I have a three-day seminar called “The Art of Coaching.” My overriding principle for coaching is focusing on the interplay between two things: the Goal and Assessment. Assessment is simple: are we getting closer to the goal.
That doesn’t fill up three days! I spend time asking about what you know, how you do things and savoir faire, the ability to change instantly if things go in a direction you don’t want to go. I spend a lot of time talking about repetitions, as I think:
“Repetition is the mother of implementation.”
The follow up question you may have is right: “What do we rep?” I have a simple method of discovering this key.
There is a question I ask every professional in every field that I encounter: what are the three keys to success in your field? It’s fun to hear the answers.
At a wedding, I talked with the only guy to ever fly the A-10 Warthog and F-18 Eagle in combat. He laughed, looked around and said with a nod, “Yeah, no question:
Hit and Run
Straight lines, short hooks.”
I talked to a General with lots of hours in the cockpit and more than a few adventures about survival, what to do if you end up on the ground in a bad place. “Yeah, no question:
Self-care (don’t let shock set in)
Shelter, water, fire.”
Once, on a plane, I sat next to a very famous basketball coach and he summed up winning the game with: “Yeah, no question:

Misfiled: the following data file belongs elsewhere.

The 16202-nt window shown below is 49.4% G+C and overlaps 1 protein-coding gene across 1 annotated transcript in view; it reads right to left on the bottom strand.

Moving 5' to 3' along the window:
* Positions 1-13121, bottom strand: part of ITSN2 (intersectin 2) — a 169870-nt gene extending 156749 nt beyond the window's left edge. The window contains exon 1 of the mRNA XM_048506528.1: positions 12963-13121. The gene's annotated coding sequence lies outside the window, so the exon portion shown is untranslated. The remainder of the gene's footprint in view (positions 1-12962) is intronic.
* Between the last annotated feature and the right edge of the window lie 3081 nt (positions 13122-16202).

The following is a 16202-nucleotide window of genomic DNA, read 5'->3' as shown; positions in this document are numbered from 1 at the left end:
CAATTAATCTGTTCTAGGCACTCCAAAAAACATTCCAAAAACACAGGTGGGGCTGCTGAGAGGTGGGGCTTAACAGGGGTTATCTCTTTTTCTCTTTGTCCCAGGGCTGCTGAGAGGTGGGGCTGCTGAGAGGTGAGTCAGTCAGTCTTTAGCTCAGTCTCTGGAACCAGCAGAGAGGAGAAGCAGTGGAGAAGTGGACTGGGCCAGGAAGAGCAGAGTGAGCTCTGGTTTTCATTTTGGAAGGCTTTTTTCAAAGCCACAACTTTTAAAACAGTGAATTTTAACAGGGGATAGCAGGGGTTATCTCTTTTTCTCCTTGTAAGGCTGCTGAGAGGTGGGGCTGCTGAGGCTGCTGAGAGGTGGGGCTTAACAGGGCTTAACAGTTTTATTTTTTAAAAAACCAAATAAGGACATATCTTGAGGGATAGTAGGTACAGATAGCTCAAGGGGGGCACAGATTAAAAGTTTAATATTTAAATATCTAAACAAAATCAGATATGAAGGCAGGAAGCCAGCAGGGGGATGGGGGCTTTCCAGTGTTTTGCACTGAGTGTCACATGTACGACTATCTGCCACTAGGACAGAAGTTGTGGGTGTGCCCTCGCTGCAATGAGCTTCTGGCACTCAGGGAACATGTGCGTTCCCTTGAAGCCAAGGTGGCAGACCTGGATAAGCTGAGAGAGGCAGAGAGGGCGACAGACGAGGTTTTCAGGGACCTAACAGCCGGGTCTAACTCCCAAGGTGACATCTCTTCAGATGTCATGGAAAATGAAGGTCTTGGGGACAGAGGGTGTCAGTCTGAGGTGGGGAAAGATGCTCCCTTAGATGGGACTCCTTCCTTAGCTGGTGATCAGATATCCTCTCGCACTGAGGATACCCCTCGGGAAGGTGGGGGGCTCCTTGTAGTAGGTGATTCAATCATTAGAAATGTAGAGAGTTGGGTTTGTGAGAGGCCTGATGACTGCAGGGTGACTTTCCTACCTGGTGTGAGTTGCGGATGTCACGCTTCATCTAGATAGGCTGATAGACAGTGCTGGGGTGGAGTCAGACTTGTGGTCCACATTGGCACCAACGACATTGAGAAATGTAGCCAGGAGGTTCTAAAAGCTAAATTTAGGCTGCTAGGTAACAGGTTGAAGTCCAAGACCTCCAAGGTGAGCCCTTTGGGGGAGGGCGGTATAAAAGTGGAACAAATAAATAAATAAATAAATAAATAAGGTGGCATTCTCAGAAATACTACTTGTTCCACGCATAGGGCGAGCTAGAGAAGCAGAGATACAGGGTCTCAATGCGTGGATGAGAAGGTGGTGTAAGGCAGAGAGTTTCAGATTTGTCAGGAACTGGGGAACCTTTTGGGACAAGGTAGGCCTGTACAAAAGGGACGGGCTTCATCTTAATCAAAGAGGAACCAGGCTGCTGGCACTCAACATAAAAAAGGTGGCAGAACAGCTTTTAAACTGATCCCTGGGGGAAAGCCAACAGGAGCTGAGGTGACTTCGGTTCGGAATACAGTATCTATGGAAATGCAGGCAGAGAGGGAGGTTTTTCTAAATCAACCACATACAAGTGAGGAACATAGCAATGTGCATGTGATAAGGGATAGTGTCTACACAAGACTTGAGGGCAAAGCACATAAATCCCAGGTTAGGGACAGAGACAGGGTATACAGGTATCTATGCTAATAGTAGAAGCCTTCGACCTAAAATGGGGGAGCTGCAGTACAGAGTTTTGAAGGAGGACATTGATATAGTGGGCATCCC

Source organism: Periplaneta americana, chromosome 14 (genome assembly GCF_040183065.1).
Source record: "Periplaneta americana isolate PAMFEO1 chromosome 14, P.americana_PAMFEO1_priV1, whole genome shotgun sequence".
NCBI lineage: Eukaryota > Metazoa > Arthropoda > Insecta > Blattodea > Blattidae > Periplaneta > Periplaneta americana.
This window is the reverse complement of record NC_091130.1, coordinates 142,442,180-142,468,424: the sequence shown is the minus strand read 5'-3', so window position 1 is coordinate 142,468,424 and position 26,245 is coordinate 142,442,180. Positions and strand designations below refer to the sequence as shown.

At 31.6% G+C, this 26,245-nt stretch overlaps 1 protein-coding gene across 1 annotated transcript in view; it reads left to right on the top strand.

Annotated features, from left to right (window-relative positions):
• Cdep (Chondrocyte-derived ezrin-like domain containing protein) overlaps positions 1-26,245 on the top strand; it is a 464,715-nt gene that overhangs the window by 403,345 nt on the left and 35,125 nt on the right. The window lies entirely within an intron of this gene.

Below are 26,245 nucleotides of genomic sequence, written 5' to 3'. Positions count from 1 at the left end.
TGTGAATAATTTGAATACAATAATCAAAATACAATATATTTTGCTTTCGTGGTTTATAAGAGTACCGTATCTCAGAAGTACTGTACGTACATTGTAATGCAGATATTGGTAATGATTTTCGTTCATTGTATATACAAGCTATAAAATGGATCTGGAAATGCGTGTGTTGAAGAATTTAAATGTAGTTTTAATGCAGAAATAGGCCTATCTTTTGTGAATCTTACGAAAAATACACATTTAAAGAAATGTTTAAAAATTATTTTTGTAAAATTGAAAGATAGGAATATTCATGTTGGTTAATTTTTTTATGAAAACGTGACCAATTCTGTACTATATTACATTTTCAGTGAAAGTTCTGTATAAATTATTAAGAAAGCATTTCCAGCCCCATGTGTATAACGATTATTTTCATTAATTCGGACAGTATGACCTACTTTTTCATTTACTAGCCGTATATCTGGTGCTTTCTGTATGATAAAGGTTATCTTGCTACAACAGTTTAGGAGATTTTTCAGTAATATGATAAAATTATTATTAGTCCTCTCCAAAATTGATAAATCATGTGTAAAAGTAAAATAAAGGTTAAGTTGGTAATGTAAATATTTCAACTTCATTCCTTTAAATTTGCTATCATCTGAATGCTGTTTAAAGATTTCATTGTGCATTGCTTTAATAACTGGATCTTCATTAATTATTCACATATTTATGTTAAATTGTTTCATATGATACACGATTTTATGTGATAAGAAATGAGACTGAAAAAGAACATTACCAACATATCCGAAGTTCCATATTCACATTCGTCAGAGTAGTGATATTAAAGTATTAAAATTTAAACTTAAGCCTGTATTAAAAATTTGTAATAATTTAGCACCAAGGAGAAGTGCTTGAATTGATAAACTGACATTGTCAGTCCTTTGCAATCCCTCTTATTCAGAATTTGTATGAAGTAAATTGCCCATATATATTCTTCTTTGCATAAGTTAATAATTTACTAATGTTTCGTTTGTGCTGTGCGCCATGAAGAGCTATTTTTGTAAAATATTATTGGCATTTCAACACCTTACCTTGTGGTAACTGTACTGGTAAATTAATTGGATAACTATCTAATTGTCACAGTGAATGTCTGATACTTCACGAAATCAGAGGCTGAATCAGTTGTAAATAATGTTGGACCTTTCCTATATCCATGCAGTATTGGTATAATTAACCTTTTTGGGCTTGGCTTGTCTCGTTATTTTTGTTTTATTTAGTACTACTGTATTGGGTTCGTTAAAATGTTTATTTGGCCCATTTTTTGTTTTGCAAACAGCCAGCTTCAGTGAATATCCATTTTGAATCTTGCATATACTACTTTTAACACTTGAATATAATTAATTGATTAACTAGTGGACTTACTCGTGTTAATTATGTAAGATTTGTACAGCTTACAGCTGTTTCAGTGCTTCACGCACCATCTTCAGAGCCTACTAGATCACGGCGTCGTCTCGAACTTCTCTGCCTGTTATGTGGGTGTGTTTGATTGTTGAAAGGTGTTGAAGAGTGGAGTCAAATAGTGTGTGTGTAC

Free throws when tired.”
So, how do you answer this? What are the three keys to success in any field? If you don’t know, I ask a follow up question: if, for whatever reason, you were forced into a situation where you could only pursue your goal for three 15-minute periods a week, what would you do?
Stretch? Jog? Foam roll?
I asked noted female fat loss specialist Josh Hillis this question. “Yeah, no question: food prep!”
Wow, I thought. Fat loss is made in the kitchen and Josh nailed it.
So, ask yourself the “Prisoner’s Dilemma, “ which is what I call this idea. What would you do if you found yourself in some odd kind of situation, prison, that you could only focus on your goal for three 15-minute sessions a week?
As a discus thrower, I would find a wall and do full turns into it and toss a powerball (a medicine ball with a handle). After a few, I would step over to my barbell and do Power Snatch and Overhead Squat. Then, more throws followed by some Kettlebell Swings and Goblet Squats.
In other words, if you come to my track practice, you should see my athletes doing lots of throws into walls and, in the weightroom, snatches, overhead squats, swings and Goblet Squats.
The beauty of the Prisoner’s Dilemma is it makes you say “this.” “This” as in “This is important. THIS is crucial. This is what we NEED to do!”
It will transform your coaching, teaching, parenting and life skills.
First, honestly ask yourself what you would do in those 45 minutes. Then, look at what you are doing. Is there a disconnect?
I base all my coaching on the Prisoner’s Dilemma. What is key, what is crucial, what is core? Then, go and do it!
Everything else you do is fluff. Everything else you do is glitter (and glitter has its place). But, if the bulk of what you do is fluff and glitter, reevaluate through the lens of the Prisoner’s Dilemma.
And, yes: coaching is that simple.